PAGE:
There are still those who have their doubts about Danni Wyatt – having grown up in the pre-professional era, her technique is not what you’d call classical, and she’s very dependent on the inside-out drive over cover, which feels like such a high-risk shot. She hasn’t got the 360 degree arc of Tammy Beaumont… or the power of Nat Sciver… or the precision of team-mate Smriti Mandhana.

But at the end of the day, there comes a point where you can’t argue with the numbers any more – not just in domestic cricket, but against the very best sides in the world, Danni Wyatt continues to prove again and again that on her day, anything you can do, she can do better.

THE HUNDRED: Another Ball From Lauren Bell (And One From Freya Davies)

Two years ago, I wrote a piece entitled One Ball from Lauren Bell. The thesis of that piece, which if anything has been reinforced over the past couple of years, is that although there are a lot of fast bowlers around, Bell is the most exciting because she has the ability to ball that “One Ball” which absolutely no one else can. Combining the pace of Lea Tahuhu, the inch-perfect line of Megan Schutt, and the swing of Anya Shrubsole, it is totally unplayable, as Rachel Priest discovered on that day in 2019.

Two years later, as they say in the movies, Trent Rockets are chasing 133 to beat Southern Brave. They are 75-2 – needing 59 from 37 balls. It sounds like a bit of an ask in traditional women’s domestic T20, but in this shorter format, with Nat Sciver at the crease, the game is starting to feel like the Rockets to lose. The Brave need a wicket, which is why captain Anya Shrubsole has brought back not herself, but Lauren Bell, into the attack – looking for a strike from the strike bowler.

Sciver, meanwhile, is looking to go on the attack, coming down the pitch and using the pace off the ball to hit out. After getting a single off the first ball of the over, and two off the third, Sciver targets the fourth. Looking to thump it over mid on, she opens up her front leg and swings through the ball…

Or rather, she swings through where the ball would have been if it had been a “normal” 70mph delivery from Bell. But this is another ball entirely – rolled off the fingers, it dies off the pitch, leaving Sciver swinging at thin air as the zing bails explode over her stumps.

It was such a different ball to that one from 2019, but it had exactly the same result – one of the best batters in the world was left looking like a chump.

The slower ball is becoming something of an art-form among fast bowlers – it isn’t just about bowling it slower, but keeping everything else about the action the same, so it comes out of nowhere. As the Monty Python boys might have said: Nobody expects the slower ball!

Bell does this by rolling the ball off her fingers – a bit like an orthodox spin delivery – but there’s another way too: out of the back of the hand, like a leg-spinner. You may have seen Katherine Brunt do this, but the master of this art is Freya Davies, as Shafali Verma discovered this weekend. Davies delivers a googly out of the back of the hand, which as well as dying on the batter can also turn into the right-hander off the pitch.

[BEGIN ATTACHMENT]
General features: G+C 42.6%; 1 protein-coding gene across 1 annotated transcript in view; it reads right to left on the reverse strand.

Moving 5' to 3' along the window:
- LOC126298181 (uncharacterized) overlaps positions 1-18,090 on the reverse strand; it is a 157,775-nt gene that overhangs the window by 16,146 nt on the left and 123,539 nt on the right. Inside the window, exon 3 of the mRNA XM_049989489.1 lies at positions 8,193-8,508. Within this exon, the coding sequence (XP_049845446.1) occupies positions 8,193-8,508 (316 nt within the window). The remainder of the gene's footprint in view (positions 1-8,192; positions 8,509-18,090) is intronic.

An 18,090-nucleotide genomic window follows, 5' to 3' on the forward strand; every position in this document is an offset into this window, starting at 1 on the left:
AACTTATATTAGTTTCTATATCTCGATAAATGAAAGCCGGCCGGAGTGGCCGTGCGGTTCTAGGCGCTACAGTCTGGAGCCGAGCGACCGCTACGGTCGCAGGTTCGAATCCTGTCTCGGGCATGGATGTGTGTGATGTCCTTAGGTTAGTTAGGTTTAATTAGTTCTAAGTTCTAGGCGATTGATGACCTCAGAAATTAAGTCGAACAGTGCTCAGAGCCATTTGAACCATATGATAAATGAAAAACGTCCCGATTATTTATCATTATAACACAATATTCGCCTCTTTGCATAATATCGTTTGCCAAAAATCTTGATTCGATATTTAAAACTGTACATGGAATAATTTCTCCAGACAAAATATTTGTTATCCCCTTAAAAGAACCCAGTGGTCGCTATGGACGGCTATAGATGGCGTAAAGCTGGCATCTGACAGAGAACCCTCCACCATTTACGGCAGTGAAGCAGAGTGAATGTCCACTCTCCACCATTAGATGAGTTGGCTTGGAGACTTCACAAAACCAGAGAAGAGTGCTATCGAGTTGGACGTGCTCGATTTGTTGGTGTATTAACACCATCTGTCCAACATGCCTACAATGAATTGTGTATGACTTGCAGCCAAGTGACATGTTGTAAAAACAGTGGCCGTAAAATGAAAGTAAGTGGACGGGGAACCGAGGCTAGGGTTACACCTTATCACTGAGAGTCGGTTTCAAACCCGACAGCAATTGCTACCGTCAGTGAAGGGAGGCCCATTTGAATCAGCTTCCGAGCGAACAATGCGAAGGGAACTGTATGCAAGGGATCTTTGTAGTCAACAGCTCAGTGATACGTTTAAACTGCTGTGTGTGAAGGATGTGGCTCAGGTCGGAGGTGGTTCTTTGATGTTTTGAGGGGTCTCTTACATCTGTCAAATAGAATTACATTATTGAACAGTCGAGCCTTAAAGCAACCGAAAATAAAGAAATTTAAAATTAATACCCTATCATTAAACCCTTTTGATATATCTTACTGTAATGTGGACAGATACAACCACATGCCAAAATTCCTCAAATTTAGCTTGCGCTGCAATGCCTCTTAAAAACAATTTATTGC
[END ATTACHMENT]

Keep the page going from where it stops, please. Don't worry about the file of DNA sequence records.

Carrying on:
The ball from Davies floats through the air like it has hitched a ride on a hot air balloon, but it is a sucker punch for Shafali, who like Nat Sciver is left swinging in the breeze as her stumps fall apart behind her.

You’ll hear a lot during The Hundred about who the fastest bowlers are – the ones who are pushing 80mph, and targeting numbers beyond that even.

But perhaps… just perhaps… speed isn’t everything.

OPINION: Alice Capsey – A Star Is Born

Almost exactly four years ago, Alice Capsey was at Lord’s Cricket Ground to watch England beat India in the 2017 World Cup final.

Then aged 12, she had been playing age-group cricket for Surrey for less than 4 years. She could have had little idea that just a few short years later, she would be walking out to open the batting on the very same ground, in a moment that will go down in cricketing history – the first ever competitive women’s domestic match to be played at the Home of Cricket.

Even a week ago, when I interviewed her for The Guardian, she was caveating her answers with the suggestion that she might not even make it into the Oval Invincibles’ starting XI. Having watched her shine for Surrey and South East Stars in 2020 and 2021, I felt pretty sure that she would be. Fortunately, Invincibles coach Jonathan Batty agreed with me.

On Sunday, in front of 13,537 fans at Lord’s, Capsey outshone a host of established international stars – including England captain Heather Knight – in a sparkling, confident innings of 59 from 41 balls that announced her presence to a load of journalists, not to mention the aforementioned fans, who previously didn’t even know her name.

That’s the kind of stage that The Hundred has given her.

“It’s really special, especially to do it at the Home of Cricket,” she said, still dazed as she spoke in the post-match press conference. “At the moment I’m just trying to take it all in. To get a performance like that is mind-blowing.”

“There were a few nerves, but I just wanted to express myself, stay true to how I play, and do a job for the team.”